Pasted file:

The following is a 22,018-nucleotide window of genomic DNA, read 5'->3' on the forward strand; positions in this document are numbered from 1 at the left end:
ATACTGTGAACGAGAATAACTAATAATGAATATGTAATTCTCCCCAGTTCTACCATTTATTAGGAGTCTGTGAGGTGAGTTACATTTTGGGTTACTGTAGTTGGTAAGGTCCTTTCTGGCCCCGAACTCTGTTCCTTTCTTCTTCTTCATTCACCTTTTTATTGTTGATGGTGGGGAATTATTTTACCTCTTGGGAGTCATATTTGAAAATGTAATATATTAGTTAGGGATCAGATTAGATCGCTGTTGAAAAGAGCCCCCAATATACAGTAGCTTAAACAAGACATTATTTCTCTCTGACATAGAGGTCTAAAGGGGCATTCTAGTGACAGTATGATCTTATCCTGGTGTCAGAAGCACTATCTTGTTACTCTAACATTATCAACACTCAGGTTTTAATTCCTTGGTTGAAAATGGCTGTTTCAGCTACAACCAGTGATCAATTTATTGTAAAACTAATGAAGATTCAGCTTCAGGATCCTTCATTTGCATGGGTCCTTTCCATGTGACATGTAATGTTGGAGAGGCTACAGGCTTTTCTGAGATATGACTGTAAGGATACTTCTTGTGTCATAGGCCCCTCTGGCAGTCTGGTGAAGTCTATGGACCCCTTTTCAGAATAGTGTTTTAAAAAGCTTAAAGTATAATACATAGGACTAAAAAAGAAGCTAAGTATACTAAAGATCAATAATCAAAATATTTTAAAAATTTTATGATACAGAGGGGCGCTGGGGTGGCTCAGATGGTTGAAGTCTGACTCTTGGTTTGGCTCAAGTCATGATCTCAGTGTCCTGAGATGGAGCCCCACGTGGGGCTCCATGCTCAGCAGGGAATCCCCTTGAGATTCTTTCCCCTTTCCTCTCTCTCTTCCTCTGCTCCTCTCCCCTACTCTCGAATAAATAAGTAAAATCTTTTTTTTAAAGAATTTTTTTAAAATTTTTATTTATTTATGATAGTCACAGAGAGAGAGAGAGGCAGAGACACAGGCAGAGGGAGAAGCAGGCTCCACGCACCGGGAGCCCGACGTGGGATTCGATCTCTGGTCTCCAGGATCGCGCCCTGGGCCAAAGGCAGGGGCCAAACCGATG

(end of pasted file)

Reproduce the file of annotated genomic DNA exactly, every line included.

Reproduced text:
The following is a 22,018-nucleotide window of genomic DNA, read 5'->3' on the forward strand; positions in this document are numbered from 1 at the left end:
ATACTGTGAACGAGAATAACTAATAATGAATATGTAATTCTCCCCAGTTCTACCATTTATTAGGAGTCTGTGAGGTGAGTTACATTTTGGGTTACTGTAGTTGGTAAGGTCCTTTCTGGCCCCGAACTCTGTTCCTTTCTTCTTCTTCATTCACCTTTTTATTGTTGATGGTGGGGAATTATTTTACCTCTTGGGAGTCATATTTGAAAATGTAATATATTAGTTAGGGATCAGATTAGATCGCTGTTGAAAAGAGCCCCCAATATACAGTAGCTTAAACAAGACATTATTTCTCTCTGACATAGAGGTCTAAAGGGGCATTCTAGTGACAGTATGATCTTATCCTGGTGTCAGAAGCACTATCTTGTTACTCTAACATTATCAACACTCAGGTTTTAATTCCTTGGTTGAAAATGGCTGTTTCAGCTACAACCAGTGATCAATTTATTGTAAAACTAATGAAGATTCAGCTTCAGGATCCTTCATTTGCATGGGTCCTTTCCATGTGACATGTAATGTTGGAGAGGCTACAGGCTTTTCTGAGATATGACTGTAAGGATACTTCTTGTGTCATAGGCCCCTCTGGCAGTCTGGTGAAGTCTATGGACCCCTTTTCAGAATAGTGTTTTAAAAAGCTTAAAGTATAATACATAGGACTAAAAAAGAAGCTAAGTATACTAAAGATCAATAATCAAAATATTTTAAAAATTTTATGATACAGAGGGGCGCTGGGGTGGCTCAGATGGTTGAAGTCTGACTCTTGGTTTGGCTCAAGTCATGATCTCAGTGTCCTGAGATGGAGCCCCACGTGGGGCTCCATGCTCAGCAGGGAATCCCCTTGAGATTCTTTCCCCTTTCCTCTCTCTCTTCCTCTGCTCCTCTCCCCTACTCTCGAATAAATAAGTAAAATCTTTTTTTTAAAGAATTTTTTTAAAATTTTTATTTATTTATGATAGTCACAGAGAGAGAGAGAGGCAGAGACACAGGCAGAGGGAGAAGCAGGCTCCACGCACCGGGAGCCCGACGTGGGATTCGATCTCTGGTCTCCAGGATCGCGCCCTGGGCCAAAGGCAGGGGCCAAACCGATG